THIEF! The Gutsy, True Story of an Ex-Con Artist

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Friday, December 4, 2009

Slick's Las Vegas--New Book




Starting today I'm posting Slick's new take on Las Vegas: Slick Hanner's Las Vegas--Then & Now, a chapter at a time. We would like to hear your feedback.

Slick Hanner's Las Vegas
THEN & NOW

by


William "Slick" Hanner, George Joseph & Cherie Rohn









Who is William “Slick” Hanner?

In the early 1930s, I grew up on Chicago’s North Side. I was a truant and hung out with a gang. I ended up quitting school in the third grade. We were in the middle of World War II and it seemed like every one under the age of 60 was in the service. Nobody cared about a dirt poor Irish kid named Billy Hanner who skipped school looking for adventure.
Me and my friends sneaked into the movies to see our favorite actors—James Cagney, Humphrey Bogart, Paul Munie, George Raft and Edward G. Robinson. Hollywood glorified gangsters, making them the idols of my day. But even real gangsters had their good sides. During the Great Depression, they sponsored soup kitchens and gave to the needy who included practically everyone I knew.

It was 1947 and the war was over. Truant officers and police were back in full force looking for me. At only 15 I was too young to enlist, so I got myself a phony birth certificate. My brother, a war hero, signed as my legal guardian and I joined the Army Air Corps. The minute I got to basic training it split into two separate branches: the Army and Air Force. After basic, they sent me to Albrook Field in the Panama Canal Zone. The canal was a shortcut for ships between the Atlantic and Pacific Oceans. I was surprised the first time I went swimming. Oceans weren’t like Lake Michigan…they had a lot of salt.

To get out of work, I joined the boxing team. We fought Fort Clayton whose guys beat the hell out of me. Of course I was just a skinny runt and those guys were almost professional boxers. Anyway, my commanding officer wasn’t too happy with me so he sent me to Las Vegas Air Force base (Now Nellis) to build parking lots. When I got my orders, it said Las Vegas, Nevada, but my friends insisted it was Las Vegas, New Mexico. No one had ever heard of Las Vegas, Nevada, an outpost in the desert.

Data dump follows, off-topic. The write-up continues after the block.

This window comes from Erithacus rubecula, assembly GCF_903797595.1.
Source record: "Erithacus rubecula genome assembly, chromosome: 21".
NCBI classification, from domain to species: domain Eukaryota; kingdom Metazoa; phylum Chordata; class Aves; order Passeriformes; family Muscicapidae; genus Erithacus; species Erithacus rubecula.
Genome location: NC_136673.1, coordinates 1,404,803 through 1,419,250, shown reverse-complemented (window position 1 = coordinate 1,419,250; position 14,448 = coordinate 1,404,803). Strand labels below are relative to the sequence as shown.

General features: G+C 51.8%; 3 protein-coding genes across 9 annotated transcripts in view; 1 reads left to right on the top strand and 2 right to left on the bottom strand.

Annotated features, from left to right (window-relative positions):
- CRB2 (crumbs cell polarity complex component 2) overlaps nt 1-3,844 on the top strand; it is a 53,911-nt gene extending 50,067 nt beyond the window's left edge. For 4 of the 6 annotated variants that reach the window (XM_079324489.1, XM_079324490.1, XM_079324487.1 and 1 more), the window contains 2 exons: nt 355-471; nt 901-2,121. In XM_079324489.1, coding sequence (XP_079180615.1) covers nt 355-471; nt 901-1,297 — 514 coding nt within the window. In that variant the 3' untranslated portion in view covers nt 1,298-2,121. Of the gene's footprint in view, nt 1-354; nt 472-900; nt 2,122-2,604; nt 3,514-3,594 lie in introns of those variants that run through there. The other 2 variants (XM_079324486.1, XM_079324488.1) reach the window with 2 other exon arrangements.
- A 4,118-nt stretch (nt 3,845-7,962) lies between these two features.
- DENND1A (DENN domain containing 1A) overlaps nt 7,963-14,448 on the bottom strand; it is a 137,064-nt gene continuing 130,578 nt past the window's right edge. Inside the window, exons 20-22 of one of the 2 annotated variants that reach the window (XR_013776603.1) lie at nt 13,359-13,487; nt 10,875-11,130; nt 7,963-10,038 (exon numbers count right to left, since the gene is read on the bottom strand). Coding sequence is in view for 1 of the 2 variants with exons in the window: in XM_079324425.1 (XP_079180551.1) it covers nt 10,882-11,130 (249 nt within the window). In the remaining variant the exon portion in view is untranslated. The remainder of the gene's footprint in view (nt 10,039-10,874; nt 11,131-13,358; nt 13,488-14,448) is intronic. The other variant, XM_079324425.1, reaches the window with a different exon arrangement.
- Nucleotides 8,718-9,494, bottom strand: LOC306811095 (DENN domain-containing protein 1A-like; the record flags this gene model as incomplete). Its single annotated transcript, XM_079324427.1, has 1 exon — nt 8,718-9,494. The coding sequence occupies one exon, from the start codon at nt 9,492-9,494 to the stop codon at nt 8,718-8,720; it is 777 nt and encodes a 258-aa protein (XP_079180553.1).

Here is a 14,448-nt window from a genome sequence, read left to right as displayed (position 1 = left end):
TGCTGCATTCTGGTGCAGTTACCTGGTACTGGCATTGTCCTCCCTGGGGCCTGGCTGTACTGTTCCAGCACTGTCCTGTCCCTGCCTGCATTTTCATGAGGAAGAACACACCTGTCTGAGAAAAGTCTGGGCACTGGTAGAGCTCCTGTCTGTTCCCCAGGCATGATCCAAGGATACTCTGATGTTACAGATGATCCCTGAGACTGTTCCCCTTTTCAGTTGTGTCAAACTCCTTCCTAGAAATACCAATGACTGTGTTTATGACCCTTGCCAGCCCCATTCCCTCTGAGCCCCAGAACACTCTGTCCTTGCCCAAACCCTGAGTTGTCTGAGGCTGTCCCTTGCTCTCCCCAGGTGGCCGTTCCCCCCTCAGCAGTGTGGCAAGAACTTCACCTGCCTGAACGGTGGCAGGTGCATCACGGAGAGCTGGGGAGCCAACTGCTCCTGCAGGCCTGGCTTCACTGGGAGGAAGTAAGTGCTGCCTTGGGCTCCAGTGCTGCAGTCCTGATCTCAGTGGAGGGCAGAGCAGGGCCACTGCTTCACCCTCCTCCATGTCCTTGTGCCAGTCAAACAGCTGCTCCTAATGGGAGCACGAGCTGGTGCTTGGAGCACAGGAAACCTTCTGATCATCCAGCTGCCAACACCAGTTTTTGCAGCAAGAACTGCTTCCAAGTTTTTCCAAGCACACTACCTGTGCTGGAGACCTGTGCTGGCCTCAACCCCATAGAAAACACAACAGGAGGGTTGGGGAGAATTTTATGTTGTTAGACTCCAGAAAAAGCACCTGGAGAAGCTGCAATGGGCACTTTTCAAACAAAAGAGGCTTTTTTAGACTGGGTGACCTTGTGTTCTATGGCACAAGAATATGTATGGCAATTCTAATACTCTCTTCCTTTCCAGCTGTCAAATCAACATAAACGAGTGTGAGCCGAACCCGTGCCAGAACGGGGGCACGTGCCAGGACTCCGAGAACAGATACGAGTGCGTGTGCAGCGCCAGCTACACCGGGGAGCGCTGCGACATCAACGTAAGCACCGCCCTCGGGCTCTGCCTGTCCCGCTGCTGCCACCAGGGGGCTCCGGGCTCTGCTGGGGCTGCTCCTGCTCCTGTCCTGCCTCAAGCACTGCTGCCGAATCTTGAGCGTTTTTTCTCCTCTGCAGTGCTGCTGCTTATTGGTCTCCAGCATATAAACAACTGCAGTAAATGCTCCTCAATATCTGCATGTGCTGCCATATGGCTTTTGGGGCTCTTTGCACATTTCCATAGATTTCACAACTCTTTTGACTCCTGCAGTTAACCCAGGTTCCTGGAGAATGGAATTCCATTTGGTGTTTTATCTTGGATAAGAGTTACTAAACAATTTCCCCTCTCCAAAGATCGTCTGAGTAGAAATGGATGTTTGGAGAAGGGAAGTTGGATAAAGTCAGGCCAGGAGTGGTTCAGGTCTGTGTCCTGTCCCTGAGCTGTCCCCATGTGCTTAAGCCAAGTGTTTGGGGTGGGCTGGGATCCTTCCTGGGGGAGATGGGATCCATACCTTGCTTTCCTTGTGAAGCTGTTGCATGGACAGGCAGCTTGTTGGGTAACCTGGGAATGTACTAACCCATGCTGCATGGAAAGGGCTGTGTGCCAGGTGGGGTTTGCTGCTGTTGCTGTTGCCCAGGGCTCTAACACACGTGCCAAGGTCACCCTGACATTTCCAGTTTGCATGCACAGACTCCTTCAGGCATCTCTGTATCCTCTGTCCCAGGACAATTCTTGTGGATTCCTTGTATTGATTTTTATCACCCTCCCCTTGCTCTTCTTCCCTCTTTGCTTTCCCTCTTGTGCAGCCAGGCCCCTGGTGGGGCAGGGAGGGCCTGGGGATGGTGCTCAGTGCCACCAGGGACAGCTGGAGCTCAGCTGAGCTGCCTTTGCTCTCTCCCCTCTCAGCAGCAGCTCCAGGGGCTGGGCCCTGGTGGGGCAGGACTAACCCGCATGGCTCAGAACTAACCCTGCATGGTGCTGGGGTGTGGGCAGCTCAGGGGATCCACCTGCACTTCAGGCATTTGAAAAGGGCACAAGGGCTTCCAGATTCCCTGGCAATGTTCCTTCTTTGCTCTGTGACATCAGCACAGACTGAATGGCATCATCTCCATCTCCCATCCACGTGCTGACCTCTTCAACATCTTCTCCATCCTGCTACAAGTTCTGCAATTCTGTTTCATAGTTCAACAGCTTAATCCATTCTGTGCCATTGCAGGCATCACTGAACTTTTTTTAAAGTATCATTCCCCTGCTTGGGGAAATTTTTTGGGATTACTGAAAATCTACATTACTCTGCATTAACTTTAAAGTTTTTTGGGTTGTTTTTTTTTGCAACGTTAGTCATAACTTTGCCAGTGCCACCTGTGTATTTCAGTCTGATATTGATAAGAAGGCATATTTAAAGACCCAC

In 1949, I got an honorable discharge, my first real accomplishment. I couldn’t wait to get back to Chicago and that old gang of mine. I was 17, fell in love and married the woman who would become the mother of four of my children. Now my life was very different as a married man with kids. I wasn’t used to having responsibilities.
One thing didn’t change…I still wanted to be a gangster. With that sort of goal, it wasn’t long before me and my buddies ended up as convicted armed robbers. Now I was a felon, a lot worse than a gangster. As a convicted felon, you lose your civil rights. The state of Illinois owned me and my felony cost me my wonderful wife.

I soon found out something else that disqualified me as a hardcore gangster. I couldn’t hurt innocent people. That and the fact that I refused to follow orders made it impossible for me to be a gangster.

In 1970, I wound up in Las Vegas again. Now everyone had vacationed there or at least heard of the place. There was no question who really ran things in Las Vegas—The mob. Many of them were mob guys I knew, while living at Chicago Outfit headquarters, who had been sent out to Las Vegas. Now it was easy to get a job. I had what they call “juice,” or pull. All I had to do was register with the Las Vegas Police Department to get a convicted felon or gaming card which let you work in casinos. That meant I could legally be a dealer, shift manager or poker room manager, all jobs I held at one time or another.

When gaming started to open up in other states, I ran gambling schools and trained dealers in Louisiana and New Mexico. I met a writer named Cherie Rohn. Together we wrote my life story, a book called Thief. I went back to Las Vegas to retire. But seeing how much it had changed prompted me to write this book—the way I remember Las Vegas.

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